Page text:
Figure 5 Using virtual surgical technology with 3d printed guides and plates to create splintless surgery. (A) Marking guide for patient specific Lefort rigid fixation; (B) patient specific Lefort rigid fixation plate; (C) post operative 3D CT scan.


Clear aligner orthodontia is becoming a modality of choice among orthodontists globally. While once limited to non-surgical orthodontics, in the last 3–4 years, more and more orthodontists are advocating clear aligner surgery to their patients, and in turn, the maxillofacial surgeon. As such, it behooves the surgeon to adapt and adjust to non-orthodontic appliance based orthognathic surgery. While there are some significant adjustments to be made, technological advancements (in particular patient specific rigid fixation) have made clear aligner surgery the future of orthognathic surgery.


Funding: None.


Provenance and Peer Review: This article was commissioned by the Guest Editor (Sung-Kiang Chuang) for the series “Clinical Outcomes and Innovations in Oral and Maxillofacial Surgery” published in Frontiers of Oral and Maxillofacial Medicine. The article has undergone external peer review.

Peer Review File: Available at

Conflicts of Interest: The author has completed the ICMJE uniform disclosure form (available at The series “Clinical Outcomes and Innovations in Oral and Maxillofacial Surgery” was commissioned by the editorial office without any funding or sponsorship. SRA is the President of NJ Society of OMS. The author has no other conflicts of interest to declare.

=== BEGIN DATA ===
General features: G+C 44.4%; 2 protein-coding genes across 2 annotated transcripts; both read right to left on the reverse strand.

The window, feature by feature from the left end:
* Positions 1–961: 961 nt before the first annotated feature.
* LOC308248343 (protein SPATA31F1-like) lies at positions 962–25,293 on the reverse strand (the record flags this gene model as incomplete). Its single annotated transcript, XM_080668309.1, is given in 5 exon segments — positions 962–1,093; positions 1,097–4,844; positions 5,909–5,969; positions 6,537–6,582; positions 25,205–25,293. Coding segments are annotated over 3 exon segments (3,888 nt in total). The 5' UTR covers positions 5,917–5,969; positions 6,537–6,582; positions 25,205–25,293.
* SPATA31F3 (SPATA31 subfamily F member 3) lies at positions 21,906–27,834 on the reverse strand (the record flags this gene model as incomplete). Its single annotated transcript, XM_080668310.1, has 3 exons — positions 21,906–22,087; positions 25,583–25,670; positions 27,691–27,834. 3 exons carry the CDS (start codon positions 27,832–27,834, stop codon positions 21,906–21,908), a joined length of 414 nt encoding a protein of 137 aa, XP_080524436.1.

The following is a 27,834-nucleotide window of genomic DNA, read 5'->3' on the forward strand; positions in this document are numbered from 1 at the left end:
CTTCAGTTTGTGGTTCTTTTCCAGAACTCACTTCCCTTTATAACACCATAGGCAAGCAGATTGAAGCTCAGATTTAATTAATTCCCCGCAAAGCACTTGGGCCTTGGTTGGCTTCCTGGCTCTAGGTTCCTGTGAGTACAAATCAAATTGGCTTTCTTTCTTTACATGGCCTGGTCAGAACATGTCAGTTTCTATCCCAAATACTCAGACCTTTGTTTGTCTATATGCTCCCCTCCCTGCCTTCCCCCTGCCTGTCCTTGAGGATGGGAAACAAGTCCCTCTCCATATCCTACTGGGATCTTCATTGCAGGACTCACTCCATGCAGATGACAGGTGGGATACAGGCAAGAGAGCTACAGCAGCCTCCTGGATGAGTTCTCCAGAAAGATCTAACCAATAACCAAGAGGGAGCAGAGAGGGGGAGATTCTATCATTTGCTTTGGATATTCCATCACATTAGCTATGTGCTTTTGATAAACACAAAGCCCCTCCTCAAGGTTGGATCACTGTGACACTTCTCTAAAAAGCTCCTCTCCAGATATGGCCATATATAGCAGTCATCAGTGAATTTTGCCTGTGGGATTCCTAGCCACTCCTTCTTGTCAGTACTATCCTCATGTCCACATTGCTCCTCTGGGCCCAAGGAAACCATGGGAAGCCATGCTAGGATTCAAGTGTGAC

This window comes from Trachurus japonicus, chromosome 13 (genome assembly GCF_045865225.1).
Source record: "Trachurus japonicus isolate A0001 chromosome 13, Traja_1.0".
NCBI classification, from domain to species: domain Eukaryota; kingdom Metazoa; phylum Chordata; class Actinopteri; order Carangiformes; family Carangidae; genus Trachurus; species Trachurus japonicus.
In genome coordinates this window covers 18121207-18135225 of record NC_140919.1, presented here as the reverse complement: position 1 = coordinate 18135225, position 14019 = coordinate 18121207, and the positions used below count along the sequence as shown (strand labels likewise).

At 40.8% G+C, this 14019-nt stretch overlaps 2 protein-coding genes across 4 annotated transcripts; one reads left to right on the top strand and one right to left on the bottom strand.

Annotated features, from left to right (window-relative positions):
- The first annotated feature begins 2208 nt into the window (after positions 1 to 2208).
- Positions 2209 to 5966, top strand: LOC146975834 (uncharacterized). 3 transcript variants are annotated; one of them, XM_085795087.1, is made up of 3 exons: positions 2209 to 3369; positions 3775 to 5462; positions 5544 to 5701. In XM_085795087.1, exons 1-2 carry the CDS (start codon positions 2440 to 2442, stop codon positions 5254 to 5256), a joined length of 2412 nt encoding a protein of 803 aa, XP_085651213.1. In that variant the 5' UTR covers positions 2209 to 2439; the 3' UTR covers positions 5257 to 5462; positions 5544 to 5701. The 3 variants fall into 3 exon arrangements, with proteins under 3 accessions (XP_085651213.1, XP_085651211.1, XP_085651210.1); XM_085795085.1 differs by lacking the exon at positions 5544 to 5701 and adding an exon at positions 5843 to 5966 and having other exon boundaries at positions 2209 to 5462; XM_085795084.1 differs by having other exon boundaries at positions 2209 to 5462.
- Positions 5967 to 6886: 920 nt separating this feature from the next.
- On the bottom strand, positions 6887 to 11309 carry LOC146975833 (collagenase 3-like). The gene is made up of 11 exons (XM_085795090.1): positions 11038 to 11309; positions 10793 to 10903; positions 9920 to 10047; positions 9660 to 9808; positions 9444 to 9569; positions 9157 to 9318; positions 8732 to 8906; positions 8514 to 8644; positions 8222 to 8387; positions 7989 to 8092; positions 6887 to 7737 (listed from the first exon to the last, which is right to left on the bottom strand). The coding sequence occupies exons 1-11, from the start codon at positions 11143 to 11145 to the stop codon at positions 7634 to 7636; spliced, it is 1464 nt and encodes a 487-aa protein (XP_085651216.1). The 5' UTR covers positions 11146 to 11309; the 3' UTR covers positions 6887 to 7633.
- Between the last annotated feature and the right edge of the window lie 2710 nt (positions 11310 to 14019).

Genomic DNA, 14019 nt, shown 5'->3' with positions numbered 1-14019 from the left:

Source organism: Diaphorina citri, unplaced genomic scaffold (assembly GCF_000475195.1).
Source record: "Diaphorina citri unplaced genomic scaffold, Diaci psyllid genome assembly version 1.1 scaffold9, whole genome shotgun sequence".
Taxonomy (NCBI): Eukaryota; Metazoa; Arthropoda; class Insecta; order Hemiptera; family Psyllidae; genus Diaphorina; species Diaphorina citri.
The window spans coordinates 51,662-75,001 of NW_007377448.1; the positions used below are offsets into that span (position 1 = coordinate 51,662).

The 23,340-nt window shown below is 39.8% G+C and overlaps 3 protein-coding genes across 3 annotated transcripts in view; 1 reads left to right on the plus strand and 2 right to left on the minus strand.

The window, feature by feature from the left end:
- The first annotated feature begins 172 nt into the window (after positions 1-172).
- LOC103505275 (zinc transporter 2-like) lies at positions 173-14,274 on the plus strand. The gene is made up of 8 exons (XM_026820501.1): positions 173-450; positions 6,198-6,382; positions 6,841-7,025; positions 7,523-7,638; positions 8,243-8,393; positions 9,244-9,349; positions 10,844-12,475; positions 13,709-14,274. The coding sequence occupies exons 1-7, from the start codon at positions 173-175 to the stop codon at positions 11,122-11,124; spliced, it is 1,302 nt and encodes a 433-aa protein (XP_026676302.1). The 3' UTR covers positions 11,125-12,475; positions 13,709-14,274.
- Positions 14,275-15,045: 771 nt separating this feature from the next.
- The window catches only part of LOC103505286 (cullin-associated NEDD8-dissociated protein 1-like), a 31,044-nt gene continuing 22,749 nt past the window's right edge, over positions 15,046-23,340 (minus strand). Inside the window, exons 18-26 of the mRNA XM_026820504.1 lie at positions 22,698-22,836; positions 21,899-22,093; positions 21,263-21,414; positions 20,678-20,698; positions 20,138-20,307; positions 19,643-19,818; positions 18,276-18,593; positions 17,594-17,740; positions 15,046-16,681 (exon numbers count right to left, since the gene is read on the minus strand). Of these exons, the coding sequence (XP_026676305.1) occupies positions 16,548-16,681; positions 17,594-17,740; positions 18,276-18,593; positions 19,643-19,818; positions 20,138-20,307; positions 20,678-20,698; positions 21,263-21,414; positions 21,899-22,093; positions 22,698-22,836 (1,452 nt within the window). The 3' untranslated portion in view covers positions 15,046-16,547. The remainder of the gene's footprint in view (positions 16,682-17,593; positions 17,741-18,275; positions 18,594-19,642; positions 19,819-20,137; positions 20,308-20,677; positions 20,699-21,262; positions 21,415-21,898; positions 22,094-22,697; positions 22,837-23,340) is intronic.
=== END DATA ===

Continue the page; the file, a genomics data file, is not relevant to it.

Ethical Statement: The author is accountable for all aspects of the work in ensuring that questions related to the accuracy or integrity of any part of the work are appropriately investigated and resolved.

Open Access Statement: This is an Open Access article distributed in accordance with the Creative Commons Attribution-NonCommercial-NoDerivs 4.0 International License (CC BY-NC-ND 4.0), which permits the non-commercial replication and distribution of the article with the strict proviso that no changes or edits are made and the original work is properly cited (including links to both the formal publication through the relevant DOI and the license). See:


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doi: 10.21037/fomm-21-18
Cite this article as: Aziz SR. Clear aligner orthognathic surgery: an overview. Front Oral Maxillofac Med 2022;4:24.